latex

[ ley-teks ]
/ ˈleɪ tɛks /

noun, plural lat·i·ces [lat-uh-seez], /ˈlæt əˌsiz/, la·tex·es.

a milky liquid in certain plants, as milkweeds, euphorbias, poppies, or the plants yielding India rubber, that coagulates on exposure to air.
Chemistry. any emulsion in water of finely divided particles of synthetic rubber or plastic.

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Origin of latex

1655–65; <New Latin, special use of Latin latex water, juice, liquid
Dictionary.com Unabridged Based on the Random House Unabridged Dictionary, © Random House, Inc. 2020

Example sentences from the Web for latex

British Dictionary definitions for latex

latex
/ (ˈleɪtɛks) /

noun plural latexes or latices (ˈlætɪˌsiːz)

a whitish milky fluid containing protein, starch, alkaloids, etc, that is produced by many plants. Latex from the rubber tree is used in the manufacture of rubber
a suspension of synthetic rubber or plastic in water, used in the manufacture of synthetic rubber products, etc

Word Origin for latex

C19: New Latin, from Latin: liquid, fluid
Collins English Dictionary - Complete & Unabridged 2012 Digital Edition © William Collins Sons & Co. Ltd. 1979, 1986 © HarperCollins Publishers 1998, 2000, 2003, 2005, 2006, 2007, 2009, 2012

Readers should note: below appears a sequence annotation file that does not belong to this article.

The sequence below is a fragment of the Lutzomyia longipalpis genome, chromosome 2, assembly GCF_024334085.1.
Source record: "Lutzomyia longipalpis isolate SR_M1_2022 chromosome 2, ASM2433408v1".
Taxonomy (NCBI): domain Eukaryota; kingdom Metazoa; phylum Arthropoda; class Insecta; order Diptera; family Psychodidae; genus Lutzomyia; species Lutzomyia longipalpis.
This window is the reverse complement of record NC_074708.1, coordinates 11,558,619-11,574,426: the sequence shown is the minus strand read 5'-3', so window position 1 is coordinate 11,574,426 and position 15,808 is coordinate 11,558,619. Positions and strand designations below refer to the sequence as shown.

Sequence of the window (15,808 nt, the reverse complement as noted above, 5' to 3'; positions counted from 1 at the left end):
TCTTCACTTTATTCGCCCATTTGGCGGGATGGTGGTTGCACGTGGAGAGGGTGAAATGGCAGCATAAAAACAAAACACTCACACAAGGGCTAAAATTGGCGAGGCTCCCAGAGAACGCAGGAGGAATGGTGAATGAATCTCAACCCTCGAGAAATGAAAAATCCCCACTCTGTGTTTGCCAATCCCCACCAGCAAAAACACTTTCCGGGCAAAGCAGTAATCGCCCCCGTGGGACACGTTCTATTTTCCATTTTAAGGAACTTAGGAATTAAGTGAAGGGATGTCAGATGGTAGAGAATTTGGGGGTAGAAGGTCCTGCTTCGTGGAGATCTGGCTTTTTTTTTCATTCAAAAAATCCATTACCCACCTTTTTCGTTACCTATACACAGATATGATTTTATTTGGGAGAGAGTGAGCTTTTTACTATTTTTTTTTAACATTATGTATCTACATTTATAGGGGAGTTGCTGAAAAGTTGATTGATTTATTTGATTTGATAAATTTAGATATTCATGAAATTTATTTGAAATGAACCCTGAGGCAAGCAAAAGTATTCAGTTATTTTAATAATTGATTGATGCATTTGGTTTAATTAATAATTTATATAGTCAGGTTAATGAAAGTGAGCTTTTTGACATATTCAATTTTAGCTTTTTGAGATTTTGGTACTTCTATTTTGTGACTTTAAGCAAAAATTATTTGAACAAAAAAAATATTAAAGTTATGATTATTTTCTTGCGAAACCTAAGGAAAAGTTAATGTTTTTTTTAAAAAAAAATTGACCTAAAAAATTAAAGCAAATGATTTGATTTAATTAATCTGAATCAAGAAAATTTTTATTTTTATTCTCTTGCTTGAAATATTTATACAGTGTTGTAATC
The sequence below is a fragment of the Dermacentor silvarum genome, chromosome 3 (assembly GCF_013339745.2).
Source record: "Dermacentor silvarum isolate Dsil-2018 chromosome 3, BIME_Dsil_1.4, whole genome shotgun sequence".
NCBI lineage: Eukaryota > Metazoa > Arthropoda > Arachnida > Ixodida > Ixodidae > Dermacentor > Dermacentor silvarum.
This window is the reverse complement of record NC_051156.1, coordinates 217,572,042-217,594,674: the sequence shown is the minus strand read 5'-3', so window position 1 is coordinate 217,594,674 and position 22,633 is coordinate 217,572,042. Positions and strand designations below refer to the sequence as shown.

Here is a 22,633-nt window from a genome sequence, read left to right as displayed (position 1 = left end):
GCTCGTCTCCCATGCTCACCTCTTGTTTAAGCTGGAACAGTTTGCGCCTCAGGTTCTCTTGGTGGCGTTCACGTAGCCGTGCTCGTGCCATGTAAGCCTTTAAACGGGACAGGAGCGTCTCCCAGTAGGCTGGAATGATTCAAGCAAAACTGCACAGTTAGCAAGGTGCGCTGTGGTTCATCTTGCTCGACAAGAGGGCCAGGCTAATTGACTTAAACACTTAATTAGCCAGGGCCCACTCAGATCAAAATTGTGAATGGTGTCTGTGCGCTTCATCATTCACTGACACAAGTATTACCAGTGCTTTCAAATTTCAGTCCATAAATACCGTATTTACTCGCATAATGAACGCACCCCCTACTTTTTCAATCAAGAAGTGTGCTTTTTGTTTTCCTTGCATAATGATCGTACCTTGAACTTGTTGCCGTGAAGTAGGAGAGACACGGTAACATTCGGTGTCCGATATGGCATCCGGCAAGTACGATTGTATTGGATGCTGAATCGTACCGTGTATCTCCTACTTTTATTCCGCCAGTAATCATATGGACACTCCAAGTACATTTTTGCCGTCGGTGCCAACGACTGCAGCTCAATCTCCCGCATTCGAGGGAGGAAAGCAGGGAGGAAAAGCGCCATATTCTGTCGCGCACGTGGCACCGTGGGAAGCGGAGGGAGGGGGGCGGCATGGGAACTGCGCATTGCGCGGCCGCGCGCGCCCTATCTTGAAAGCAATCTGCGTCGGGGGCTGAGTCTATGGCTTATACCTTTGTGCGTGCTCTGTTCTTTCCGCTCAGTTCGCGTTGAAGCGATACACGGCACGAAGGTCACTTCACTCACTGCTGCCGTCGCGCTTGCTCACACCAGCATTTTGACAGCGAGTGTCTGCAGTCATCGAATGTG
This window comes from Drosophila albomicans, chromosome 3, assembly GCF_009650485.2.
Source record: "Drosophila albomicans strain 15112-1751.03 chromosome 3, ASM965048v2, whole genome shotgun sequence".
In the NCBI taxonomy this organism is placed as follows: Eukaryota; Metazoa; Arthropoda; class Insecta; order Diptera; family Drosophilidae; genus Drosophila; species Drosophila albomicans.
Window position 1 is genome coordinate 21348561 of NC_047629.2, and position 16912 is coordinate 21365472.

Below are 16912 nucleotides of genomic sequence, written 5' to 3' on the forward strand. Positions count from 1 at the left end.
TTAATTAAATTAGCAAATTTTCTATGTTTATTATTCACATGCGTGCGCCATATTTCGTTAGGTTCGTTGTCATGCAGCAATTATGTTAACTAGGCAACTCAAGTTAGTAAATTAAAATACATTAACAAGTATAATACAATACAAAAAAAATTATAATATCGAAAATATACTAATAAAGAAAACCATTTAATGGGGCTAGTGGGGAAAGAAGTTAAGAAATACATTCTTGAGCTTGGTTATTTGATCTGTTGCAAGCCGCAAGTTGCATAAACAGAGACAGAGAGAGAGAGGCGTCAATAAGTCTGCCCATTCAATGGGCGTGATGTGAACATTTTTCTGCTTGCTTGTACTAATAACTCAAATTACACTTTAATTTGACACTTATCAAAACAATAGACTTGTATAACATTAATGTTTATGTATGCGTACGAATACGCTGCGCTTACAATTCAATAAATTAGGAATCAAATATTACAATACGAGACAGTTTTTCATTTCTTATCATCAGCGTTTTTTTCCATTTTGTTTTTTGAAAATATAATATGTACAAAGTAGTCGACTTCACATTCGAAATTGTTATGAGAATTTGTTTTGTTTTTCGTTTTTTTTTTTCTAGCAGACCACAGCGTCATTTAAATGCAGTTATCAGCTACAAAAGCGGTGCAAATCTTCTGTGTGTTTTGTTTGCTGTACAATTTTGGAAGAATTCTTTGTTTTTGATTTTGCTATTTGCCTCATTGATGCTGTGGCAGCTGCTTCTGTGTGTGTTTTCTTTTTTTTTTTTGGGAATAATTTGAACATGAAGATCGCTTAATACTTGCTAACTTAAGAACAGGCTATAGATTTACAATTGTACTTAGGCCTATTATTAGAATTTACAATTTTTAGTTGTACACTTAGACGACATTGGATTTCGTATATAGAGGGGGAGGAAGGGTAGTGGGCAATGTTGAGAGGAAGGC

Medical definitions for latex

latex
[ lātĕks′ ]

n.

The colorless or milky sap of certain plants, such as the poinsettia, that coagulates on exposure to air.
An emulsion of rubber or plastic globules in water, used in adhesives and synthetic rubber products.

Other words from latex

latex′ adj.
The American Heritage® Stedman's Medical Dictionary Copyright © 2002, 2001, 1995 by Houghton Mifflin Company. Published by Houghton Mifflin Company.

Scientific definitions for latex

latex
[ lātĕks′ ]

The colorless or milky sap of certain trees and plants, such as the milkweed and the rubber tree, that hardens when exposed to the air. Latex usually contains gum resins, waxes, and oils, and sometimes toxic substances.
A manufactured emulsion of synthetic rubber or plastic droplets in water that resembles the latex of plants. It is used in paints, adhesives, and synthetic rubber products.
The American Heritage® Science Dictionary Copyright © 2011. Published by Houghton Mifflin Harcourt Publishing Company. All rights reserved.